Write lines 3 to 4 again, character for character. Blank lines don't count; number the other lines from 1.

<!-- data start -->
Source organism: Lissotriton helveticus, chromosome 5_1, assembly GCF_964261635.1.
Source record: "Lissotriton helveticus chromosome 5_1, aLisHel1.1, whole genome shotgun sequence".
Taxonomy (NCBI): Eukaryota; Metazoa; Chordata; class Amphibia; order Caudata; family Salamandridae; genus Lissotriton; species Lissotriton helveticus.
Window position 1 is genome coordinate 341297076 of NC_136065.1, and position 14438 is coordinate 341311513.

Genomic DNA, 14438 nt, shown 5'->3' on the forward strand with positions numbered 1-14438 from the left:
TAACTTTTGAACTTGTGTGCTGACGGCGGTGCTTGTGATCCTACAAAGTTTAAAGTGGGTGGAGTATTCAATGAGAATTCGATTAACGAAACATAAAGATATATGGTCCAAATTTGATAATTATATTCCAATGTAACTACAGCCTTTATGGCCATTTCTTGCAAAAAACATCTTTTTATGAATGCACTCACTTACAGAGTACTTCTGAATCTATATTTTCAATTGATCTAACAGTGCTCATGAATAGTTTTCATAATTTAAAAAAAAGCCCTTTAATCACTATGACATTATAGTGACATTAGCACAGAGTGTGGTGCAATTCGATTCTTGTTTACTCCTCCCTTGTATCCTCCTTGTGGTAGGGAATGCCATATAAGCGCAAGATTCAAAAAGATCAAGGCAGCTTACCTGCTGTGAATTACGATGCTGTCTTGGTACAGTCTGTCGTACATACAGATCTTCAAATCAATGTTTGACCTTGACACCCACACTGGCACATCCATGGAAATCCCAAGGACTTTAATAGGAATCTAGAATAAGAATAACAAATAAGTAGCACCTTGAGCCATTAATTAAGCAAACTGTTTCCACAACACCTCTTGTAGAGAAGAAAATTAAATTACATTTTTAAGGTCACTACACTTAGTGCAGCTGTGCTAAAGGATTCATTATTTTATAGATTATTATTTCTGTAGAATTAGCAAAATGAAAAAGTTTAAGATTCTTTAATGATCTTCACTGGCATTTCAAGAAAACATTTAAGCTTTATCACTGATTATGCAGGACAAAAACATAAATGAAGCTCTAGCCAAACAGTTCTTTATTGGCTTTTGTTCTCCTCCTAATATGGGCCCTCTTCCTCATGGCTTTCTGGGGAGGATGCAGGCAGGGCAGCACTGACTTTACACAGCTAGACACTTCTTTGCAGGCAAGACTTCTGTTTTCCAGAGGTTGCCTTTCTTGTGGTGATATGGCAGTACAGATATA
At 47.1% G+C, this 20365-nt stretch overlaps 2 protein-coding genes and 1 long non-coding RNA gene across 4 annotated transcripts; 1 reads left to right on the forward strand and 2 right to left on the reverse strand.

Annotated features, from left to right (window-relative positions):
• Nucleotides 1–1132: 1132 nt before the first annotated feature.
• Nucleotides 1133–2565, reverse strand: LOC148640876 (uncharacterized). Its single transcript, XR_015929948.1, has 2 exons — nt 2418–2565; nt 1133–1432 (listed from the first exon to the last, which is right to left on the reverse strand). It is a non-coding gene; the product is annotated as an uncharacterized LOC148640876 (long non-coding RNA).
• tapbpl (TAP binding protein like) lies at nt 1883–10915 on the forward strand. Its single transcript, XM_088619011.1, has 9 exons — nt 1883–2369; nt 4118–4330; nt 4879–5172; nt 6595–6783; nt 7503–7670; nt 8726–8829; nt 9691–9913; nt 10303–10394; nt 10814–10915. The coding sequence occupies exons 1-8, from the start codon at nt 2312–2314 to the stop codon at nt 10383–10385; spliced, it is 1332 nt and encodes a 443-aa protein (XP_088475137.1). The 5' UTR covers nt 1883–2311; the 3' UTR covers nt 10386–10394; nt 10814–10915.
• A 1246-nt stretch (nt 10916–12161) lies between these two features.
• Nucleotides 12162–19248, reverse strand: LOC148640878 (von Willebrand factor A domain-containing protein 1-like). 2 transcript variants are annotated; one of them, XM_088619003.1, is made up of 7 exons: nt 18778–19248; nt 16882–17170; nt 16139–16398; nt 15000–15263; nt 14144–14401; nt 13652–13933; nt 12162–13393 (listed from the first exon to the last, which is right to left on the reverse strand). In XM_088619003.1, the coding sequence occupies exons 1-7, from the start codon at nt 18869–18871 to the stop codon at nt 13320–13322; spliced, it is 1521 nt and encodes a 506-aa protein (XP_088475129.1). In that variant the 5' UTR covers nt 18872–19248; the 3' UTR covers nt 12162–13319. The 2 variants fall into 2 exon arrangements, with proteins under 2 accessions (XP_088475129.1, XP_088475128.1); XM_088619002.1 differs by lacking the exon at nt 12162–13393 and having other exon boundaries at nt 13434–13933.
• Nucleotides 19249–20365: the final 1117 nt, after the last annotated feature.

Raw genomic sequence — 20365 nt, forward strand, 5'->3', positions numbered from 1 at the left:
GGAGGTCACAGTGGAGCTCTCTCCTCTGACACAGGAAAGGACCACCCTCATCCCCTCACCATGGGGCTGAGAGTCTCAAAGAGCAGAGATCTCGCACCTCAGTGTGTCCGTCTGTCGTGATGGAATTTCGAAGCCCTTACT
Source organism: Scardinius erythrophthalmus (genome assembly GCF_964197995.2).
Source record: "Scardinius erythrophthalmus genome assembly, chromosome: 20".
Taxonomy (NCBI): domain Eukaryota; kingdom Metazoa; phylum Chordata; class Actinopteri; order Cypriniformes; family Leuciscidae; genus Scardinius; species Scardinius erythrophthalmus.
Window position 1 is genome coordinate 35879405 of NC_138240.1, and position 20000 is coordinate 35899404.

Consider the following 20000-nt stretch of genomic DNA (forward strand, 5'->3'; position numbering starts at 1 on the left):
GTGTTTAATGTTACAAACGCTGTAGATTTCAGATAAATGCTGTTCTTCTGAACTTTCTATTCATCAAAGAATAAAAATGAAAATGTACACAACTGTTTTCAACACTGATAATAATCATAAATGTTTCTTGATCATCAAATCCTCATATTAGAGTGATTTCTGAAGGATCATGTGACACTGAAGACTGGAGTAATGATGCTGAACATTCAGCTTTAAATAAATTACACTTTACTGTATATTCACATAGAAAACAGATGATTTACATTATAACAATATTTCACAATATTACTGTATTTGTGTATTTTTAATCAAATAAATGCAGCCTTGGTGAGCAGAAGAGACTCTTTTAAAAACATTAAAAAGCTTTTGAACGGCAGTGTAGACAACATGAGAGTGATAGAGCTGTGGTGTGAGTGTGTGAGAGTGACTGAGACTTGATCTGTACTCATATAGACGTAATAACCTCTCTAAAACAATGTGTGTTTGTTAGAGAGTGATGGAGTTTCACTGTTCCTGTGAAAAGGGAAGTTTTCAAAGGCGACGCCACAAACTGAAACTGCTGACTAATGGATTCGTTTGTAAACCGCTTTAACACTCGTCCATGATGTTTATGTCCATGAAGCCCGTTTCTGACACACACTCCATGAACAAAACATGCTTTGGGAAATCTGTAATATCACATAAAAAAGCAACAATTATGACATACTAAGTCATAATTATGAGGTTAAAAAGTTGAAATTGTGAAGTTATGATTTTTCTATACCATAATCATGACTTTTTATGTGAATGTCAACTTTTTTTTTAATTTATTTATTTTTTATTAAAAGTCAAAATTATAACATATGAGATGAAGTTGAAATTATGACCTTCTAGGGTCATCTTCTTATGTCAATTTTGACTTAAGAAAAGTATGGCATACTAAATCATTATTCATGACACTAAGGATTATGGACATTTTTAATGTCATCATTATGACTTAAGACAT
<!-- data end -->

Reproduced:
Taxonomy (NCBI): Eukaryota; Metazoa; Chordata; class Amphibia; order Caudata; family Salamandridae; genus Lissotriton; species Lissotriton helveticus.
Window position 1 is genome coordinate 341297076 of NC_136065.1, and position 14438 is coordinate 341311513.